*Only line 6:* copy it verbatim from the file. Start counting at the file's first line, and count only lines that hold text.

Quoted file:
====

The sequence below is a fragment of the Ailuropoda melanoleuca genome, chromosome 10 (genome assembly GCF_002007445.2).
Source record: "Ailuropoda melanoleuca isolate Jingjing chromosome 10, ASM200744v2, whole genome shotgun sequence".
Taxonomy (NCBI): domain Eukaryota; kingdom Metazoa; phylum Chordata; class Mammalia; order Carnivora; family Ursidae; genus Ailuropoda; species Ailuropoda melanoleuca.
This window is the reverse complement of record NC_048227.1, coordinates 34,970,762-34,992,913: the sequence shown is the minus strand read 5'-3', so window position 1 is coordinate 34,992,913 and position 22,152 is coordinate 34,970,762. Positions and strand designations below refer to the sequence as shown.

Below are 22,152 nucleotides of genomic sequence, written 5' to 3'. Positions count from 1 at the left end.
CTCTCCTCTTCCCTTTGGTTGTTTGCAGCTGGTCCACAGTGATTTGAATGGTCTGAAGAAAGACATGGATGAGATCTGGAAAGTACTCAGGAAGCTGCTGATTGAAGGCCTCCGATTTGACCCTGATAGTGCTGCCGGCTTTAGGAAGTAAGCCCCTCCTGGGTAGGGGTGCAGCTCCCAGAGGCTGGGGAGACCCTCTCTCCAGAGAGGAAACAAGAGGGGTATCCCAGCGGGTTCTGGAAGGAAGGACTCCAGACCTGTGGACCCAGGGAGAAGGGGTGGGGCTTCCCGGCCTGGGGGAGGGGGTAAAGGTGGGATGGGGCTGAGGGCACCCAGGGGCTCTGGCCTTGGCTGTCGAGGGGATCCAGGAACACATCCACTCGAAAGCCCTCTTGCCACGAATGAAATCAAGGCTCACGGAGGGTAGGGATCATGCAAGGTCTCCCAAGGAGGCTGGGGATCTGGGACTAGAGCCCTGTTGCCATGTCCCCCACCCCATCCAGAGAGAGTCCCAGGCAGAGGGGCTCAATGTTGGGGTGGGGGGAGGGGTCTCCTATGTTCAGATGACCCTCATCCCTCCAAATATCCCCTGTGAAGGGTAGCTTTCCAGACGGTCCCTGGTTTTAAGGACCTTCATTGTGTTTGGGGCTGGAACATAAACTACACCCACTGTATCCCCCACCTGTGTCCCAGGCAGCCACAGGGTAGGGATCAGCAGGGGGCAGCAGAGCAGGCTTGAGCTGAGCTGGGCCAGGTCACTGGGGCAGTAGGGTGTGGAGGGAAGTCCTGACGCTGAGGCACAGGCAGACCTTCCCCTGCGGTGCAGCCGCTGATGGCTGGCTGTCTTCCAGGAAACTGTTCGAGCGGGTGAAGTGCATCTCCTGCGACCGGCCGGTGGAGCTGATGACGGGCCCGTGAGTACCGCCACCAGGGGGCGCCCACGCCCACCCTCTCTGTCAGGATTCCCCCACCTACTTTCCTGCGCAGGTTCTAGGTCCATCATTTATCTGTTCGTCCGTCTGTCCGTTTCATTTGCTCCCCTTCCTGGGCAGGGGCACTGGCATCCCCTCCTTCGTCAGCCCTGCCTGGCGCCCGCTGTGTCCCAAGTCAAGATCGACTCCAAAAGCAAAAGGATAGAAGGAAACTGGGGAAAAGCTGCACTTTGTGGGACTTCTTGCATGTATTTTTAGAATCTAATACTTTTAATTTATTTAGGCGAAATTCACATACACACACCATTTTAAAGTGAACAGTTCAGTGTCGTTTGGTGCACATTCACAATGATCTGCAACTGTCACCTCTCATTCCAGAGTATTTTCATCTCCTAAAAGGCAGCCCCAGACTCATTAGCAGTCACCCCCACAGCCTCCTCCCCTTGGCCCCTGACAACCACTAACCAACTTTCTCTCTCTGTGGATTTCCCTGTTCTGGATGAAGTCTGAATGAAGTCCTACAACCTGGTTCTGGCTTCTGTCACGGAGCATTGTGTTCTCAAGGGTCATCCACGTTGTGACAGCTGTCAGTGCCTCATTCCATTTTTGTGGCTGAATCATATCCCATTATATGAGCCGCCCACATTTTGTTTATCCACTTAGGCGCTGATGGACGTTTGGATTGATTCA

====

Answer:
CTCTCCTCTTCCCTTTGGTTGTTTGCAGCTGGTCCACAGTGATTTGAATGGTCTGAAGAAAGACATGGATGAGATCTGGAAAGTACTCAGGAAGCTGCTGATTGAAGGCCTCCGATTTGACCCTGATAGTGCTGCCGGCTTTAGGAAGTAAGCCCCTCCTGGGTAGGGGTGCAGCTCCCAGAGGCTGGGGAGACCCTCTCTCCAGAGAGGAAACAAGAGGGGTATCCCAGCGGGTTCTGGAAGGAAGGACTCCAGACCTGTGGACCCAGGGAGAAGGGGTGGGGCTTCCCGGCCTGGGGGAGGGGGTAAAGGTGGGATGGGGCTGAGGGCACCCAGGGGCTCTGGCCTTGGCTGTCGAGGGGATCCAGGAACACATCCACTCGAAAGCCCTCTTGCCACGAATGAAATCAAGGCTCACGGAGGGTAGGGATCATGCAAGGTCTCCCAAGGAGGCTGGGGATCTGGGACTAGAGCCCTGTTGCCATGTCCCCCACCCCATCCAGAGAGAGTCCCAGGCAGAGGGGCTCAATGTTGGGGTGGGGGGAGGGGTCTCCTATGTTCAGATGACCCTCATCCCTCCAAATATCCCCTGTGAAGGGTAGCTTTCCAGACGGTCCCTGGTTTTAAGGACCTTCATTGTGTTTGGGGCTGGAACATAAACTACACCCACTGTATCCCCCACCTGTGTCCCAGGCAGCCACAGGGTAGGGATCAGCAGGGGGCAGCAGAGCAGGCTTGAGCTGAGCTGGGCCAGGTCACTGGGGCAGTAGGGTGTGGAGGGAAGTCCTGACGCTGAGGCACAGGCAGACCTTCCCCTGCGGTGCAGCCGCTGATGGCTGGCTGTCTTCCAGGAAACTGTTCGAGCGGGTGAAGTGCATCTCCTGCGACCGGCCGGTGGAGCTGATGACGGGCCCGTGAGTACCGCCACCAGGGGGCGCCCACGCCCACCCTCTCTGTCAGGATTCCCCCACCTACTTTCCTGCGCAGGTTCTAGGTCCATCATTTATCTGTTCGTCCGTCTGTCCGTTTCATTTGCTCCCCTTCCTGGGCAGGGGCACTGGCATCCCCTCCTTCGTCAGCCCTGCCTGGCGCCCGCTGTGTCCCAAGTCAAGATCGACTCCAAAAGCAAAAGGATAGAAGGAAACTGGGGAAAAGCTGCACTTTGTGGGACTTCTTGCATGTATTTTTAGAATCTAATACTTTTAATTTATTTAGGCGAAATTCACATACACACACCATTTTAAAGTGAACAGTTCAGTGTCGTTTGGTGCACATTCACAATGATCTGCAACTGTCACCTCTCATTCCAGAGTATTTTCATCTCCTAAAAGGCAGCCCCAGACTCATTAGCAGTCACCCCCACAGCCTCCTCCCCTTGGCCCCTGACAACCACTAACCAACTTTCTCTCTCTGTGGATTTCCCTGTTCTGGATGAAGTCTGAATGAAGTCCTACAACCTGGTTCTGGCTTCTGTCACGGAGCATTGTGTTCTCAAGGGTCATCCACGTTGTGACAGCTGTCAGTGCCTCATTCCATTTTTGTGGCTGAATCATATCCCATTATATGAGCCGCCCACATTTTGTTTATCCACTTAGGCGCTGATGGACGTTTGGATTGATTCA